The Value of Nature Connection

In 1992, during the Rio Earth Summit, I was a 23 year old student at Manchester Polytechnic  in my final year studying Environmental Management, and co-running Friends of the Earth Rainforest Group.  We stood outside the DIY stores with our banners, letting people know about the destruction of the rainforests! It’s hard to imagine that this was 20 years ago.

Today it seems, we aren’t much wiser in our behaviour and understanding of the importance of nature – why is this?

Since that time, the question “what motivates people to care about the natural world” has been a theme to my life and my work.  How we are brought up, and the impact of culture and education ostensibly affects the way we think and act.  So what are the cultural messages?  What are possible solutions?

We could start by looking at what our culture, education, government policy and worldviews are directly or indirectly valuing.  How do we “do things round here?”  Are we brought up to value nature and our place in nature?  Do our systems reflect at its core, the importance of healthy ecosystems?   Do we learn to give back as well as take?  Does nature have rights or is it just human rights? Does our capitalist economy reflect our reliance on natural capital?  The bigger questions do need addressing, as the answers form the basket in which we the people are contained within.  What would our society look like if we had nature at the forefront of our decisions?

In keeping the focus of this discussion nature-based youth-orientated , I believe the most effective solution to motivating people to care about nature is to give as many people as much opportunity as possible to experience the natural world directly. In David Attenborough’s words, “No one will protect what they don’t care about; and no one will care about what they have never experienced”.   Where are most of the young people? In schools! The fastest way to affect change would be to address the curriculum, and the training of teachers.    A huge campaign supported by celebrities as role models who care about nature would likely have  a big affect too – use some of the marketing savy for a good purpose!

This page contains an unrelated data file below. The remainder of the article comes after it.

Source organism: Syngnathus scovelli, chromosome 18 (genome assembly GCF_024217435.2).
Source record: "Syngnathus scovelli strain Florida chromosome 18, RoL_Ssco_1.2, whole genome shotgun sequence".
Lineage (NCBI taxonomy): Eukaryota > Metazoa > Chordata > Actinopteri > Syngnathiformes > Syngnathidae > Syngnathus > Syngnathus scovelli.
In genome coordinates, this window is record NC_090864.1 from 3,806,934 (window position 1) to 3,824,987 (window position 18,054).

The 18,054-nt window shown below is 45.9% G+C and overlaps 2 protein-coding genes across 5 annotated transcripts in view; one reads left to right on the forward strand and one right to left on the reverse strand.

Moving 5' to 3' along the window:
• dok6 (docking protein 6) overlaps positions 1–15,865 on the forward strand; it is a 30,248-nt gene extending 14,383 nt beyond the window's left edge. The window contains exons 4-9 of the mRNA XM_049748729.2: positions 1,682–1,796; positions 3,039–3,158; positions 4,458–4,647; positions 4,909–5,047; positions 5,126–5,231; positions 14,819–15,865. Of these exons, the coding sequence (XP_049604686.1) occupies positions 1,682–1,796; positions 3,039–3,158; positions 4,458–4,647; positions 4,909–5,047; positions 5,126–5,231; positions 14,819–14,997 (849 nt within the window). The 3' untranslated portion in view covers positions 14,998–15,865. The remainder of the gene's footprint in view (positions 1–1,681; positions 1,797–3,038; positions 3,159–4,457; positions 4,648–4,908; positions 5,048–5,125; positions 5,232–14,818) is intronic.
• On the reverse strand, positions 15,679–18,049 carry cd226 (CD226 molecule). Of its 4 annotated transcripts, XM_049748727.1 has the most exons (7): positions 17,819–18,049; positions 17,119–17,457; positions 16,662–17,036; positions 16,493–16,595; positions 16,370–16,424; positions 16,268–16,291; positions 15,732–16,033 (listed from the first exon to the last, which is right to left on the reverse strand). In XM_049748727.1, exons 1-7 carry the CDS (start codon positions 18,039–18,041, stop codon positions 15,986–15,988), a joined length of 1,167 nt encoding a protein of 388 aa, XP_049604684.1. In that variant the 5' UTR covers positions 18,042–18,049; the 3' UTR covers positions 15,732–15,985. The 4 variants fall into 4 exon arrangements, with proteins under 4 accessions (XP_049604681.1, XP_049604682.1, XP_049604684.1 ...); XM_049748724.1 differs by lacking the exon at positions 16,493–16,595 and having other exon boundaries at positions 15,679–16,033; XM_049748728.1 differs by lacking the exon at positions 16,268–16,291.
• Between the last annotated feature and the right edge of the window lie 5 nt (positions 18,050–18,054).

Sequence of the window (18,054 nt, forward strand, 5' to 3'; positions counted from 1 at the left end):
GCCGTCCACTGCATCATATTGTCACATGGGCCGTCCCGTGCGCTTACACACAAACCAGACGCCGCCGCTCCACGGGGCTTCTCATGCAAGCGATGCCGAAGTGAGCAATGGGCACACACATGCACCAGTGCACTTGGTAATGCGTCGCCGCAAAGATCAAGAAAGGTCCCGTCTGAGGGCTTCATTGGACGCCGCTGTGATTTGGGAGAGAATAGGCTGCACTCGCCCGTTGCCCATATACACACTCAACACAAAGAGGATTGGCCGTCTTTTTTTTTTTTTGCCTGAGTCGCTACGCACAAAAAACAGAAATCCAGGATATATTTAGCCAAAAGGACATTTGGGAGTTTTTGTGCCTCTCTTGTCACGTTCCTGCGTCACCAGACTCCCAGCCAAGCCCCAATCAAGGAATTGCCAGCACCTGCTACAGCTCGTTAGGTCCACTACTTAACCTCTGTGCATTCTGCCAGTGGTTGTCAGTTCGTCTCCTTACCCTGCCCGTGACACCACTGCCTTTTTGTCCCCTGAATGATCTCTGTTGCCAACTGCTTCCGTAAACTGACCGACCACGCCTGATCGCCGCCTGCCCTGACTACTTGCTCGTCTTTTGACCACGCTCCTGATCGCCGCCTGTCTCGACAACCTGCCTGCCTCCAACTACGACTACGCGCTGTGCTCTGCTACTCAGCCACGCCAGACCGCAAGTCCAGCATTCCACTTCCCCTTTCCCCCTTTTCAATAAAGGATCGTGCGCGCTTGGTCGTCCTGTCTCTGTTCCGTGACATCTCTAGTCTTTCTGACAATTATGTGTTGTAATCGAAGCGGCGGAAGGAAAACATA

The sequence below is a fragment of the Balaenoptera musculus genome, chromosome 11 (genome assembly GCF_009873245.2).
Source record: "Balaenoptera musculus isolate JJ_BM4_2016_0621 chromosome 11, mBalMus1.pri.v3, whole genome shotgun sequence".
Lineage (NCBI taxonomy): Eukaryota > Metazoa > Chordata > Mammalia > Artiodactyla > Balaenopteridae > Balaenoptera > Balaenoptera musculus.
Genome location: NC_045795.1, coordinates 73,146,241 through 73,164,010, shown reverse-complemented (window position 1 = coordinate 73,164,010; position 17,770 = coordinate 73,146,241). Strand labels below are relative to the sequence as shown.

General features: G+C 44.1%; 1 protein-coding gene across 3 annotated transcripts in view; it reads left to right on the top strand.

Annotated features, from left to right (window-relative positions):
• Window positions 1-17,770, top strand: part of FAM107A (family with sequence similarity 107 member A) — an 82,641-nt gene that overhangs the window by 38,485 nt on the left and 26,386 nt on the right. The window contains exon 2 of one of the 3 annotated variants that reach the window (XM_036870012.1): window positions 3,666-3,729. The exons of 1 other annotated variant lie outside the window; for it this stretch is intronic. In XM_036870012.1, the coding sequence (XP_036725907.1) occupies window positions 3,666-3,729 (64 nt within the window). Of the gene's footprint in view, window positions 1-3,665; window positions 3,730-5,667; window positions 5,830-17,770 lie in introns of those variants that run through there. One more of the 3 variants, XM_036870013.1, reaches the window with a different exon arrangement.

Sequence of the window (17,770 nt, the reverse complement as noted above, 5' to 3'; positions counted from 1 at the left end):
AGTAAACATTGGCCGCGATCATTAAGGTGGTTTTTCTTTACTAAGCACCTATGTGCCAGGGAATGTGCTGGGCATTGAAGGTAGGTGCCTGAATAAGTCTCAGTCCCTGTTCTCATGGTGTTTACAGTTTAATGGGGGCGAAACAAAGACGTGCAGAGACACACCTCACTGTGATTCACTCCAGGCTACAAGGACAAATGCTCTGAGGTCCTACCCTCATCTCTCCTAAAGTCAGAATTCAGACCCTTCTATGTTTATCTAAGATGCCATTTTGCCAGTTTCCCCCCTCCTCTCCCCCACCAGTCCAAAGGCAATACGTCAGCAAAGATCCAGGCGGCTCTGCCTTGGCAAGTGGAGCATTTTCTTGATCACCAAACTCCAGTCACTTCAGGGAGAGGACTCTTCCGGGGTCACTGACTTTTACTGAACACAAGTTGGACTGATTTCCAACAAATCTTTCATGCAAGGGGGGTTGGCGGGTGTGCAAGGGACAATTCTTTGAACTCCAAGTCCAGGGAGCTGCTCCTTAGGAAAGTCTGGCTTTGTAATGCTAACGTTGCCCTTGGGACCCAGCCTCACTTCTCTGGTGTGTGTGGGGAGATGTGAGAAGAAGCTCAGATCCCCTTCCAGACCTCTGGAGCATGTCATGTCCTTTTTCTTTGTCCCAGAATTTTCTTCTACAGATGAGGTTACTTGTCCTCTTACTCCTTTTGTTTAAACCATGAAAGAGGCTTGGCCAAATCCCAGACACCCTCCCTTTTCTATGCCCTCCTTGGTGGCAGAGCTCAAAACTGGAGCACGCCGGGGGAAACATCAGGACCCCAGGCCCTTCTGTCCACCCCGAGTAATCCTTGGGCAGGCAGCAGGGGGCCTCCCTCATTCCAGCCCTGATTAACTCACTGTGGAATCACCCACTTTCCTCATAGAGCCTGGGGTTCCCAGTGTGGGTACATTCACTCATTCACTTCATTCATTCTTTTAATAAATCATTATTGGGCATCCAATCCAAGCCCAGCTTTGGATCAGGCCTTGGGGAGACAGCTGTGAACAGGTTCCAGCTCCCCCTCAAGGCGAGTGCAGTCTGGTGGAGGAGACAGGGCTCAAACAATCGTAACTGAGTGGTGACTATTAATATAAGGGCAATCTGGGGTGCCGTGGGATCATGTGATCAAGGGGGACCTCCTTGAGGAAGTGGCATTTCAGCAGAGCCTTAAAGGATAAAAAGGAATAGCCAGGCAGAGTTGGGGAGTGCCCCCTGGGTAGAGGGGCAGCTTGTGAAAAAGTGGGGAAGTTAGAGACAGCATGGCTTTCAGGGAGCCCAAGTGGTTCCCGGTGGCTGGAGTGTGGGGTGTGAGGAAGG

Before we do anything, we need to unpack what we really mean by connecting Britain’s children to the Natural World.  In my view, connecting  has a strong experiential feel to it.  It is not generally what educationalists talk about when they discuss ‘Education for Sustainable Development’ in the curriculum.  I am fortunate to have a Masters in Environmental Education, where we spent several years unpacking what Education for Sustainable Development means, as well as several other titles. They are similar but do lead to different outcomes.  Whatever we do, we need to consider carefully what outcomes we are hoping to reach and then decide the method!  Having been a teacher, researcher and environmentalist for 20 + years, I know that what we have been delivering in schools at primary and secondary level has not led to children feeling connected to the natural world.

Paradoxically (from  your report), it is true that there has been a ‘huge rise in awareness of environmental issues which has coincided with a decrease in people’s specific knowledge of the wildlife they wish to save’.  We know more about the big issues and can’t identify the plant or bird outside our front door.   We are constantly  given mixed messages, on the one hand climate change is an issue, on the other buy more products behaviours that  indirectly or directly  lead to climate change.

Connection is different to knowledge.  Connection does not imply knowledge, though that is a bi-product.   Connection is emotive,  it’s a feeling that builds relationship. It doesn’t mean that we know the name of a plant or animal, but it offers a real life meeting with another living being.  It requires us to use of all of our senses – our sense of smell, touch, hearing, taste, vision, direction, all the senses that tell us we are alive, it’s experiential and can’t be learnt in books.   Reading about a person is very different from meeting them.  Talking about sex is very different from having sex – to make a point.  Connecting to nature, creates curiosity and interest, that makes you feel alive.  Knowledge has more of a quality of filing it, not feeling it.